Richardson said the area is not in the clear just because of the arrests, however.
“This area is a hub,” Richardson said. “You are seeing the purity of heroin at about somewhere between 80 and 90 percent, which means it’s about as pure as it can be... If we were not [a distribution center], we would not see such pure heroin.”
Richardson said according to his office’s surveillance, the heroin is coming from Mexico to the New York/New Jersey area and then to Horry and Georgetown counties. It’s not being altered — or “stepped on” — Richardson said.
So his office’s approach is to attack the problem at a young age — mainly fifth and seventh graders — and convince those students to have their parents clean out the medicine cabinets of expired pills and bring them to the nearest police station.
“For the better part of 30 years, we’ve used the prison to clean up the problem,” Richardson said. “It’s more than just that... I think it’s one thing to really punish the drug traffickers, really catch them and punish them... but in addition, parents need to be monitoring what drugs are in their medicine cabinets.”
911 Good Samaritan Law A law where if you are with someone who is overdosing, you can call 911 and police will come help without anyone worrying about being prosecuted.
According to statistics from Drug Court in the 15th Judicial Circuit, about 80 percent of heroin and prescription pain medicine addicts started by getting the pills from a family members’ medicine cabinet.
“Ultimately we have got to cut down on this over prescription that’s leading to the heroin use,” Richardson said.
Casey King, a Physics professor at Horry Georgetown Technical College, is the founder of the annual Addiction and Recovery Series. The series brings notable celebrities like Louis Gossett Jr. and Meredith Baxter, to the area to offer testimonials on addiction and recovery. The series also features local recovering addicts and their recovery support system like family and friends, to help raise awareness of addiction.
He posts fliers throughout campus, mostly in the restrooms, inviting people with addiction to the series with a goal of changing the stigma of addiction to show those recovering can become productive members of society.
“The fact that this year I got more students in recovery from heroin says that the greater number of people walking into the bathroom in recovery from heroin appears to be a little greater than normal,” King said.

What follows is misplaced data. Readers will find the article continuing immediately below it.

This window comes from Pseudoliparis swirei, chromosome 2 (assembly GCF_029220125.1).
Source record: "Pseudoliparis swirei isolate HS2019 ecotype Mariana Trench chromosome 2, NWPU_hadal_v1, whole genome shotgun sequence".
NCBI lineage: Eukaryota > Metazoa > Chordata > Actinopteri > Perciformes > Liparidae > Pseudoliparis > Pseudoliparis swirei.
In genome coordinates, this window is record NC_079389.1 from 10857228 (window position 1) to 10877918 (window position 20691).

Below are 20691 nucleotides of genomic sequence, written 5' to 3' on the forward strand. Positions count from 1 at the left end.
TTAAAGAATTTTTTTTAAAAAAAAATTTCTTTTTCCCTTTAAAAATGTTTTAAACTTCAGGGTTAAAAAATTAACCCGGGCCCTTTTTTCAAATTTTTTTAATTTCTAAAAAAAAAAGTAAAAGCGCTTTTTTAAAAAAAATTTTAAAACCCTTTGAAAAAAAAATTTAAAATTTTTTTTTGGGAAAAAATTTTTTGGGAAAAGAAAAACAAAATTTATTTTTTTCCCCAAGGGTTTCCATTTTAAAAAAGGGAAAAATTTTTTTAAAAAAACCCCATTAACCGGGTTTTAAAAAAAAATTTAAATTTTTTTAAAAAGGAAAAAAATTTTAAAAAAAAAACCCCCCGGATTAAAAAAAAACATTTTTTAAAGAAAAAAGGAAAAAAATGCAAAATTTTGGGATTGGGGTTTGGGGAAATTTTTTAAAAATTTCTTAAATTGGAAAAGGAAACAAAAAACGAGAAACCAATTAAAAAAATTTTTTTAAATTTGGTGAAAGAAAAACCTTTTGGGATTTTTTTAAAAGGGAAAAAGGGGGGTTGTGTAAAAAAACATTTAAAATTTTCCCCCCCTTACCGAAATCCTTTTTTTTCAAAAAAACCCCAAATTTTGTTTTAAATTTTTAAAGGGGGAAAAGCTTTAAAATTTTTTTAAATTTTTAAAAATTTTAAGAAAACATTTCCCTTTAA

This area overall, King said, is “very, very strong in recovery.”
“You may not know it unless you’re in recovery yourself or active in the recovery process,” King said.
There are two in-patient facilities in Horry County — Lighthouse Care Center of Conway and Shoreline Behavioral Health Services.
Heather Partridge, coordinator of outpatient services, said Shoreline has seen an increase in people seeking help for heroin use.
“Unfortunately as a result of the heroin use we have also seen an increase of children being removed from their homes due to their parent's substance use disorder,” Partridge said. “... Some of the heroin on the streets in this county is being laced with fentanyl, which is more potent than heroin. The good news is several of these people are reaching out for help. It is important we continue to break down the barriers that prevent people from getting help.”
Partridge said the pain pills to withdrawals to heroin use is a “vicious cycle” that sometimes can impact pregnant women, as well.
“Many mothers are referred to us through the Department of Social Services due to substance use during their third trimester of pregnancy, testing positive for an illicit substance when they give birth or their newborn babies testing positive,” Partridge said. “Many pregnant women worry about seeking help for their substance use disorder in fear that they will lose custody of their child or be arrested, the reality is that if they seek help as soon as they find out they are pregnant it doesn't have to end that way. You don't need to hit rock bottom to get help.”
Alison Dore died in January 2015, her cousin died three months later and another cousin is rehab.
“It presents itself everywhere I look,” Shafer said. “I’m not even looking for it and it’s right in front of me.”
Now Shafer takes any opportunity she can get to speak about heroin and addiction.
“You need to not have the shame that people put on you because your child was a heroin addict,” Shafer said. “They all look at you kind of funny like, ‘Wow, what did you do wrong?’
“Guess what? It wasn’t my fault. I know it wasn’t. You can think whatever you want. It was not my fault. It was not my plan. I tried everything in my power to help her get out of it, and it didn’t work. So, I do kind of believe that that’s what I’m here to do now, is carry this through.”
Where to get help
Shoreline Behavioral Health Services
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Lighthouse Care Center of Conway